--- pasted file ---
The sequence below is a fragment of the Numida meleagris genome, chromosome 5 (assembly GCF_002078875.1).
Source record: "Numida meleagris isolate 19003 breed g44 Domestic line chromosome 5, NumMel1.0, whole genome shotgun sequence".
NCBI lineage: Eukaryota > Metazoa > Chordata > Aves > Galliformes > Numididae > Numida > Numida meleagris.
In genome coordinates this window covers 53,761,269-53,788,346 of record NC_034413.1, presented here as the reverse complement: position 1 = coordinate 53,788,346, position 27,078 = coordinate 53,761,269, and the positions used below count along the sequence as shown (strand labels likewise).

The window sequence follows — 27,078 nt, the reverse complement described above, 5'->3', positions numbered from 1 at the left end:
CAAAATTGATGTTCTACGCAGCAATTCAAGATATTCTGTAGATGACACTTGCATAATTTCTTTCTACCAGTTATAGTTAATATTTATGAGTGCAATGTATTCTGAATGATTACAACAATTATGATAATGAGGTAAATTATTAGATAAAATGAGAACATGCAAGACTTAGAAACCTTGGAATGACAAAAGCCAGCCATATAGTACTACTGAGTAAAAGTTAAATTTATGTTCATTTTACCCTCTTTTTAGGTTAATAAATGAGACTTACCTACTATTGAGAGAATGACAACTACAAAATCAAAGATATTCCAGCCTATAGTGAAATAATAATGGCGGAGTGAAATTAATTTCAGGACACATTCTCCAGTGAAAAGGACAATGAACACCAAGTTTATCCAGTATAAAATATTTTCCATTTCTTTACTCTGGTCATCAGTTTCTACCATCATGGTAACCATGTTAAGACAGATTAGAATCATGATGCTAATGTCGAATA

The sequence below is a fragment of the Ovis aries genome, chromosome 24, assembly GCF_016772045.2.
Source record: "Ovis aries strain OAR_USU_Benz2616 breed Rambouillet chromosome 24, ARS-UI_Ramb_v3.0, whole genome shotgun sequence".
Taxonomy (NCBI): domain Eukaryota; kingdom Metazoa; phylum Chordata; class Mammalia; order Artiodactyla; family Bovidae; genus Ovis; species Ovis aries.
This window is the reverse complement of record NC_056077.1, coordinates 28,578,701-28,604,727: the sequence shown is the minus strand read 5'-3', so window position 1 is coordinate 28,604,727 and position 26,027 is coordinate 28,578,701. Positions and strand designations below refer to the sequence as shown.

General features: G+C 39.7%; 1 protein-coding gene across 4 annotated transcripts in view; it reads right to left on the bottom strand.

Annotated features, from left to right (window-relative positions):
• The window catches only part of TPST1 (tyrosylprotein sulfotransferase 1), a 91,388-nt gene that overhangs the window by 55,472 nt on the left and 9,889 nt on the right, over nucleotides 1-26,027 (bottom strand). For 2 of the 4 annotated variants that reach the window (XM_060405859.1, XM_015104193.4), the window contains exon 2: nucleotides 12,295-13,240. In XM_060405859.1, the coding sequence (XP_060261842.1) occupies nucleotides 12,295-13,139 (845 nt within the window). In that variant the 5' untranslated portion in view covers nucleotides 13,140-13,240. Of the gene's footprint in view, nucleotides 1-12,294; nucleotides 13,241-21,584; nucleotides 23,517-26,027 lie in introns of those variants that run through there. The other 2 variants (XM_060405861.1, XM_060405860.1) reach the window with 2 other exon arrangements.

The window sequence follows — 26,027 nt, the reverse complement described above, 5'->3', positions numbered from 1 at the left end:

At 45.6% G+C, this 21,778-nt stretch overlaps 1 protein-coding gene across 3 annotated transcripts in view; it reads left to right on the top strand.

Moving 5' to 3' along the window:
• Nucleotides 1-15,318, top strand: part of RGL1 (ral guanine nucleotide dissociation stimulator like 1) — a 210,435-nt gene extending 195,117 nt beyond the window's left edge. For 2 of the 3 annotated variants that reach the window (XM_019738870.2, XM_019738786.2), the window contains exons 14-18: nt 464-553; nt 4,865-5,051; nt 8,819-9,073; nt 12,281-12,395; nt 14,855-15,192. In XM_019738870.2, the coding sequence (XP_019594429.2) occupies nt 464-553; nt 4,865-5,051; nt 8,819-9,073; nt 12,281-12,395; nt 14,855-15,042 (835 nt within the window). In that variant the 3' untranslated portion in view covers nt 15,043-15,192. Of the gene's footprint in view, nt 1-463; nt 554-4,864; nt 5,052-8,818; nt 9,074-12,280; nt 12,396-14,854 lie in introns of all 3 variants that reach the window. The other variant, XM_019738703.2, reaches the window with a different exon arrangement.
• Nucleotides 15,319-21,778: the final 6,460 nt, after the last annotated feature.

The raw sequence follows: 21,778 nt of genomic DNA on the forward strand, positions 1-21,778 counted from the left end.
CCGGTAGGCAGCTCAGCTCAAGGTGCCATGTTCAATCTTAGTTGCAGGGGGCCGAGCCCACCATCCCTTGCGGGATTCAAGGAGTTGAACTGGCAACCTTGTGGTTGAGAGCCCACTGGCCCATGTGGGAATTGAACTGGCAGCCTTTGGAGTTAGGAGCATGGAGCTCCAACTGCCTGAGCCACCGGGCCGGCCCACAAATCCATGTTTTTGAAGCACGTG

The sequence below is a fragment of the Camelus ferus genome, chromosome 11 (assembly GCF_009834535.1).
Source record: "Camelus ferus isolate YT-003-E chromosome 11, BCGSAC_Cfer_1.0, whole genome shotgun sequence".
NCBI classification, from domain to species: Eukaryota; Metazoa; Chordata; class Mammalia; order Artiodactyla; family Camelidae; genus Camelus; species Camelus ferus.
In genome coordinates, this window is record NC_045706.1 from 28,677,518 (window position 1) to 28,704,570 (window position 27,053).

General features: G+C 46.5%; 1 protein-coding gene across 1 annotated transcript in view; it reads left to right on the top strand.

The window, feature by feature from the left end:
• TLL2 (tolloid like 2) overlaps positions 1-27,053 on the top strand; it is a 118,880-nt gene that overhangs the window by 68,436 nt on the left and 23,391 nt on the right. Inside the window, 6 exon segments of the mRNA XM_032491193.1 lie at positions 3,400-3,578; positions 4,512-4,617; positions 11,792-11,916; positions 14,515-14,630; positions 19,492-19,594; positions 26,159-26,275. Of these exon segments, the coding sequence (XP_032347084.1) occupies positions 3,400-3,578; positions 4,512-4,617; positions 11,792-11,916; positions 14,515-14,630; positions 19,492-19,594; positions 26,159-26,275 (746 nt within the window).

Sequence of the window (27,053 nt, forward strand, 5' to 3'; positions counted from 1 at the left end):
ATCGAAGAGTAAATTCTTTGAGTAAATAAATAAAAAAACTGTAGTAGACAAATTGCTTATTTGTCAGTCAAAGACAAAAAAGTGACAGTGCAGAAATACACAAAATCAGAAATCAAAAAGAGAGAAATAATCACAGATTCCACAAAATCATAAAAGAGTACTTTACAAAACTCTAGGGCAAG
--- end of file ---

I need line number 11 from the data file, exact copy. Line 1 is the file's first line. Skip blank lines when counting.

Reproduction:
General features: G+C 39.7%; 1 protein-coding gene across 4 annotated transcripts in view; it reads right to left on the bottom strand.